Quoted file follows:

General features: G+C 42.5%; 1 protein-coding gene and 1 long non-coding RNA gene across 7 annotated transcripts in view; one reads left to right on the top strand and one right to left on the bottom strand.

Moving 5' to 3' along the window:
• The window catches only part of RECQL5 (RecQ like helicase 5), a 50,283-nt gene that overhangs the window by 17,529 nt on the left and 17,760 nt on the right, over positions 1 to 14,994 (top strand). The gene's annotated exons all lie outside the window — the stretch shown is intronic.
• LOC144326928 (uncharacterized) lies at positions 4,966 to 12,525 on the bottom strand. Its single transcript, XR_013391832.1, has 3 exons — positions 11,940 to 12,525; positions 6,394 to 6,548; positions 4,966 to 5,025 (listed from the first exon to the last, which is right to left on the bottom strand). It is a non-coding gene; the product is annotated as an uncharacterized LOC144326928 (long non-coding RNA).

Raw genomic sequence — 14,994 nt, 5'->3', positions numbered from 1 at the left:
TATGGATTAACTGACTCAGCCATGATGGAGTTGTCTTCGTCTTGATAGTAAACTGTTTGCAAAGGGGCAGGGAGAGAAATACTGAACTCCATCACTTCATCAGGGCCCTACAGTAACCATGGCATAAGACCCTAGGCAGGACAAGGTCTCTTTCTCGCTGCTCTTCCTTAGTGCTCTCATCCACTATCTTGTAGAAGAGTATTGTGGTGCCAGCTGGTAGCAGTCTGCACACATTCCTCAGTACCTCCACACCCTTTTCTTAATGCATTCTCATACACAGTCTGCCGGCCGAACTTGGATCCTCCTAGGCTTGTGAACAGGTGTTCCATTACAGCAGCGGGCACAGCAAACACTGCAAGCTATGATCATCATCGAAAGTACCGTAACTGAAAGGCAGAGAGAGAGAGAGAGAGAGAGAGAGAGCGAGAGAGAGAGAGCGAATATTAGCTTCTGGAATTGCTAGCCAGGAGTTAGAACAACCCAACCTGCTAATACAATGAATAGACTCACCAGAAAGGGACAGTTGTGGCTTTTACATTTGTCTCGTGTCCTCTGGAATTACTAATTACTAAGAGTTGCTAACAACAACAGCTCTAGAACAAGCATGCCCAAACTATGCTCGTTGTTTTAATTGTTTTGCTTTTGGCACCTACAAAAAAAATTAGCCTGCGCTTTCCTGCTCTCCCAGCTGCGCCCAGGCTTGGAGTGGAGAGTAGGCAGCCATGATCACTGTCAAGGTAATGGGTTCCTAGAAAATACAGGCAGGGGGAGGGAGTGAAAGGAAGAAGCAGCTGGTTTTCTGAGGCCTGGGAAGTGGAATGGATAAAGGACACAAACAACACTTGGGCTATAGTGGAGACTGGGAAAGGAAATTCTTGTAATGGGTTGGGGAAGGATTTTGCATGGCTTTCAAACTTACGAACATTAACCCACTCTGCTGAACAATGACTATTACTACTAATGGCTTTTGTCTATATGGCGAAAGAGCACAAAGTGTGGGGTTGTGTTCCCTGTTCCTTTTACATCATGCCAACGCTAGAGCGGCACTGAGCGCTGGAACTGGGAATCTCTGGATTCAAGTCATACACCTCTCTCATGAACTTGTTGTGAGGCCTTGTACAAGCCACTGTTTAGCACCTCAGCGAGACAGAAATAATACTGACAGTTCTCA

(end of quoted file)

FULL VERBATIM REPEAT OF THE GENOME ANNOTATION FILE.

General features: G+C 42.5%; 1 protein-coding gene and 1 long non-coding RNA gene across 7 annotated transcripts in view; one reads left to right on the top strand and one right to left on the bottom strand.

Moving 5' to 3' along the window:
• The window catches only part of RECQL5 (RecQ like helicase 5), a 50,283-nt gene that overhangs the window by 17,529 nt on the left and 17,760 nt on the right, over positions 1 to 14,994 (top strand). The gene's annotated exons all lie outside the window — the stretch shown is intronic.
• LOC144326928 (uncharacterized) lies at positions 4,966 to 12,525 on the bottom strand. Its single transcript, XR_013391832.1, has 3 exons — positions 11,940 to 12,525; positions 6,394 to 6,548; positions 4,966 to 5,025 (listed from the first exon to the last, which is right to left on the bottom strand). It is a non-coding gene; the product is annotated as an uncharacterized LOC144326928 (long non-coding RNA).

Raw genomic sequence — 14,994 nt, 5'->3', positions numbered from 1 at the left:
TATGGATTAACTGACTCAGCCATGATGGAGTTGTCTTCGTCTTGATAGTAAACTGTTTGCAAAGGGGCAGGGAGAGAAATACTGAACTCCATCACTTCATCAGGGCCCTACAGTAACCATGGCATAAGACCCTAGGCAGGACAAGGTCTCTTTCTCGCTGCTCTTCCTTAGTGCTCTCATCCACTATCTTGTAGAAGAGTATTGTGGTGCCAGCTGGTAGCAGTCTGCACACATTCCTCAGTACCTCCACACCCTTTTCTTAATGCATTCTCATACACAGTCTGCCGGCCGAACTTGGATCCTCCTAGGCTTGTGAACAGGTGTTCCATTACAGCAGCGGGCACAGCAAACACTGCAAGCTATGATCATCATCGAAAGTACCGTAACTGAAAGGCAGAGAGAGAGAGAGAGAGAGAGAGAGAGCGAGAGAGAGAGAGCGAATATTAGCTTCTGGAATTGCTAGCCAGGAGTTAGAACAACCCAACCTGCTAATACAATGAATAGACTCACCAGAAAGGGACAGTTGTGGCTTTTACATTTGTCTCGTGTCCTCTGGAATTACTAATTACTAAGAGTTGCTAACAACAACAGCTCTAGAACAAGCATGCCCAAACTATGCTCGTTGTTTTAATTGTTTTGCTTTTGGCACCTACAAAAAAAATTAGCCTGCGCTTTCCTGCTCTCCCAGCTGCGCCCAGGCTTGGAGTGGAGAGTAGGCAGCCATGATCACTGTCAAGGTAATGGGTTCCTAGAAAATACAGGCAGGGGGAGGGAGTGAAAGGAAGAAGCAGCTGGTTTTCTGAGGCCTGGGAAGTGGAATGGATAAAGGACACAAACAACACTTGGGCTATAGTGGAGACTGGGAAAGGAAATTCTTGTAATGGGTTGGGGAAGGATTTTGCATGGCTTTCAAACTTACGAACATTAACCCACTCTGCTGAACAATGACTATTACTACTAATGGCTTTTGTCTATATGGCGAAAGAGCACAAAGTGTGGGGTTGTGTTCCCTGTTCCTTTTACATCATGCCAACGCTAGAGCGGCACTGAGCGCTGGAACTGGGAATCTCTGGATTCAAGTCATACACCTCTCTCATGAACTTGTTGTGAGGCCTTGTACAAGCCACTGTTTAGCACCTCAGCGAGACAGAAATAATACTGACAGTTCTCA